Re: Are User Surveys the best approach for defining your audienc

Subject: Re: Are User Surveys the best approach for defining your audienc
From: "Doug, Data Librarian at Ext 4225" <engstromdd -at- PHIBRED -dot- COM>
Date: Thu, 2 Feb 1995 12:43:24 -0600


This is written in response to:

I agree that it [site visits and user contact] is a good idea. But how do
you deal with users who are hostile to the idea of documentation being
written in the first place - for fear that it will make their jobs less
secure - and who would be very suspicious of the idea of someone from
another dept (or company) offering to learn their job?

Well, if this were easy, everybody would be doing it. I admit that it's
much harder when dealing with users outside the company, but the original
post dealt with in-house users, so I didn't address the issue. (You can
only cram so much into 75 lines.) However, I'm convinced it can be done, to
the mutual benefit of writers, users, and developers.

Obviously, each situation is a little different, and will require a
different approach, depending on the skills, preferences and aptitude of
the technical communicator, the corporate culture, characteristics of the
users, and so forth. However, as in most politically-sensitive areas, the
approach boils down to Lyndon Johnson's famous maxim: "Everybody wants
something, you just have to figure out what it is."

One way insert yourself into the user role is to offer help when help is
desperately needed. Most departments experience some sort of peak-loading
period, during which any extra bodies, from any source, are appreciated, no
questions asked.

In my first and best site visit, I worked as a data-entry clerk at our most
overloaded and understaffed plant during the peak of detasseling season.
Two trainers and I were assigned to the project in staggered two-week
shifts. We were fully up to speed on the detasseler payroll system, and
where more proficient on other systems than the "temps" normally hired to
fill the gap. Plus, we didn't cost the plant anything.

They loved us, and after two weeks in a hot room cranking mud-spattered
time cards into a balky DEC terminal, I didn't need anybody to tell me
about workflow or organization of information. I kept notes as I went,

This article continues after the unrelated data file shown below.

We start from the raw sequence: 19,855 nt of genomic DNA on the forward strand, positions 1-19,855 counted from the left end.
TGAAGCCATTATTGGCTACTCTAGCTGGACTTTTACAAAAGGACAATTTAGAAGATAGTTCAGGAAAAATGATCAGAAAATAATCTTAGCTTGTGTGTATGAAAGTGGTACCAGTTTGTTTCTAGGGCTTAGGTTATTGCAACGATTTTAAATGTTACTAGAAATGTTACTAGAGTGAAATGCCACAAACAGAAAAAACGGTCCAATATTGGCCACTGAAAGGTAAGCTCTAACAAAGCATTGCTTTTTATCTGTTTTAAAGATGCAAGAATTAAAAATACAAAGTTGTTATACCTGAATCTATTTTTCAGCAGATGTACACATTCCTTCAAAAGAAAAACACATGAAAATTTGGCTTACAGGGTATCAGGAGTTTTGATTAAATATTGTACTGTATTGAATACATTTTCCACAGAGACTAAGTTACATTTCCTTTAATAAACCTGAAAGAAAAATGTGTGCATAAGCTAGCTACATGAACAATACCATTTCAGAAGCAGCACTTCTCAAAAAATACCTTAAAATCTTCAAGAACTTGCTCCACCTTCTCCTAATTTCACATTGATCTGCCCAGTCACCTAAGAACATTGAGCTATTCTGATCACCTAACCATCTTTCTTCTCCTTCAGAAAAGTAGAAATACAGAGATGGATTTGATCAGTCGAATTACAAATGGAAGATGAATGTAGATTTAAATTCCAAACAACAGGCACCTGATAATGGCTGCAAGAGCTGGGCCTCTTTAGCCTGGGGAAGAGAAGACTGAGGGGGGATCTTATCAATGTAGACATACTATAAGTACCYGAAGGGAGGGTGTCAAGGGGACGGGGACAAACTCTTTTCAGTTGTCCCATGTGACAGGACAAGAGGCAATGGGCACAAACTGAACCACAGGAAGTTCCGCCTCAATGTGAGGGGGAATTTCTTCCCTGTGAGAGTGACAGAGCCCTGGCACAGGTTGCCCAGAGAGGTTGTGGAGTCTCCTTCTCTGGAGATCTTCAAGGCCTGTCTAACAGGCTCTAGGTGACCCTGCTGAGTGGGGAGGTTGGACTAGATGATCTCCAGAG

mailing them to myself from the terminal. The notes became the basis of a
new category of documentation I built when I got back, and released the
following year.

Other opportunities may present themselves. Sub for a clerk or technician
who is going to be absent for an extended period, leaving their group in a
bind. Maternity leaves are great for this, since they're relatively
predictable and management is often reluctant to hire a temp, expecting
others in the group to "cover" for the absent colleague.

Actively suspicious users are more difficult to deal with, certainly. And
you have to approach each one individually. In one case, you may earn
their trust by sharing common interests or hobbies. In another, you may
help them with a work-related problem. (I won over a somewhat-reluctant
plant electrician [and his even more reluctant manager] by tuning a control
unit that had been givng them fits for months.)

Flattery, when used appropriately, often works well ("Gee, that's twice as
fast as the standard procedure; the boys at the Umptyfritz design group
will go crazy when I show it to them."), and thank-you notes (with copies
to supervisors) can go a long way toward greasing the path for "next time."
("Bob Brown's contributions will make the job of every XYZ user in the
company easier." Great evaluation fodder.)

It helps, of course, if your company culture promotes sharing and
unrestricted "peer and near peer" contacts. I have the tremendous
privilege of working in a company where both are hallowed traditions, and
we're a far stronger organization for it. Unfortunately, if it doesn't
exist, you can't create it on your own. But you can start.


Doug "Did you really think that you could
ENGSTROMDD -at- phibred -dot- com conjure up the Devil, and then expect
him to behave?"
--Fox Mulder

The preceding opinions and positions are mine alone, and are only
coincidentally related to those of Pioneer Hi-Bred International, Inc.

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